If your child was arrested for an alleged sex crime, you’ll immediately be hit with a wide range of concerns. One of the first is whether the case will proceed through Virginia’s juvenile court system, or if your child will be prosecuted as an adult. You may also wonder about the implications for your child’s future, especially considering school discipline and the possibility of sex offender registration. At the same time, you’re probably angry and frustrated at your child for using poor judgment.
While you should take responsible action regarding discipline at home, another key responsibility as a parent is ensuring your child has skilled legal representation at this time. Because the initial phases of the criminal and/or juvenile process are critical, retaining an experienced Virginia juvenile sex crime defense lawyer is a top priority. You should also keep in mind some important points about these cases.
Know that You Have Rights: In Virginia, there are specific rules regarding when and how a child may be taken into custody for engaging in criminal activity. There are also laws governing additional phases of the juvenile process, so you should be aware of your rights and those of your child. For instance:
- For some sex crimes allegations, police can immediately take your child into custody. If this is the case, your child is entitled to a detention hearing within 72 hours. The purpose of this proceeding is to determine whether he or she should remain in custody. Your child has the right to retain an attorney and the right to remain silent.
- As a parent, you’re entitled to notice of the detention hearing.
- Your child has multiple rights at the adjudicatory hearing stage for determining delinquency – i.e., whether your child is guilty of a juvenile offense. Through counsel, your child can call and subpoena witnesses for testimony and cross-examination. He or she also has a Fifth Amendment right against self-incrimination.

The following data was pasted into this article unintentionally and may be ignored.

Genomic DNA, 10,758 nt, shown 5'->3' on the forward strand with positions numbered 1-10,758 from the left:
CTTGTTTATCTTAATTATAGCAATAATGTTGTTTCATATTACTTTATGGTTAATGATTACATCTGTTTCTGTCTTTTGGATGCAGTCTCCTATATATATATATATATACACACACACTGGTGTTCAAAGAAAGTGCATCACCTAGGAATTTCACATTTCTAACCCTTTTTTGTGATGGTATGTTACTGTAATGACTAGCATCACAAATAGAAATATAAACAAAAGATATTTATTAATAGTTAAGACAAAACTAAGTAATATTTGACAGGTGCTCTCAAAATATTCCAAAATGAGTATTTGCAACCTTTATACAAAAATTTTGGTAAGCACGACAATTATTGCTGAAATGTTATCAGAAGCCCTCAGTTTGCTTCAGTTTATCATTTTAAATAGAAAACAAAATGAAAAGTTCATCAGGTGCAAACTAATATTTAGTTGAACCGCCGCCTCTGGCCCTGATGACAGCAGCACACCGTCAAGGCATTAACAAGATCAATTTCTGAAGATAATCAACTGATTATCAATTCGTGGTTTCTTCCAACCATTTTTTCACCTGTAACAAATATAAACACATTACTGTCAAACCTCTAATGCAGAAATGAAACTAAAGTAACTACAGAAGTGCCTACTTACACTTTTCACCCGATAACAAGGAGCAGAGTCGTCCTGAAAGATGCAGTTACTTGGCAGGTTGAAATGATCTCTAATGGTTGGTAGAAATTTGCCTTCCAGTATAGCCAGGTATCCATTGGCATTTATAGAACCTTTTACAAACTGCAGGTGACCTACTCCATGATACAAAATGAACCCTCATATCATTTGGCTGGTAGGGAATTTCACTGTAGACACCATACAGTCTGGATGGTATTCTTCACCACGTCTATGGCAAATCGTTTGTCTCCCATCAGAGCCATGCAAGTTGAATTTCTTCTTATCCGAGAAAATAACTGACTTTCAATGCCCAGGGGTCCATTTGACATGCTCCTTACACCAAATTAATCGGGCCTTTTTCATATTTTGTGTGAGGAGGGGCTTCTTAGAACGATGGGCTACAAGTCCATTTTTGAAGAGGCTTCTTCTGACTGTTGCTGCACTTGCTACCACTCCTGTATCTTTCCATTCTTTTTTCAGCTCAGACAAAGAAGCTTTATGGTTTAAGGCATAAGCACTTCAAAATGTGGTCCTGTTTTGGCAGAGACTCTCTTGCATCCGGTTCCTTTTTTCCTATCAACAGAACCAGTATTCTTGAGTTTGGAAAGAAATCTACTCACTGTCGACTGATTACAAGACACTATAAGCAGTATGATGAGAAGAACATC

Understand Juvenile Transfer Hearings: In some cases, your child’s case will proceed according to Virginia’s statute on transfer hearings, which refers to charging a minor as an adult – essentially, transferring the case from juvenile court to the circuit court. There are two ways this could happen in a juvenile case involving felony sex crimes:
- The juvenile court judge grants the prosecutor’s motion to charge your child as an adult through a discretionary transfer. When making the determination, a judge looks at the nature of the offense, prior criminal history, and whether your child could be rehabilitated through the juvenile process.
- In a case of Rape under the Virginia definition of the crime, the prosecutor has discretion to determine whether your child is transferred to adult court or remains in juvenile court.
Be Prepared for Potential Penalties: Through the juvenile court process, the punishment for your child is typically far less than being transferred. Penalties may involve community service, fines, and additional detention, which is why your goal should be keeping the case in the juvenile process. In an adult court, the punishments are severe, including jail time and the requirement to register as a sex offender.
Your Family Can Count on a Virginia Juvenile Sex Crime Defense Attorney
As you can see, you put your child’s rights and future at risk if you don’t get legal representation immediately after he or she is charged with a sex crime. Our team at Leary Law, P.C. has extensive experience handling juvenile cases, including those involving allegations of sex offenses. We’ll seek to obtain the best possible outcome, whether we’re working on a dismissal, reduction of the charges, or other resolution to the case. To learn how we can help, please contact set up a consultation at our offices in Manassas or Fairfax, VA.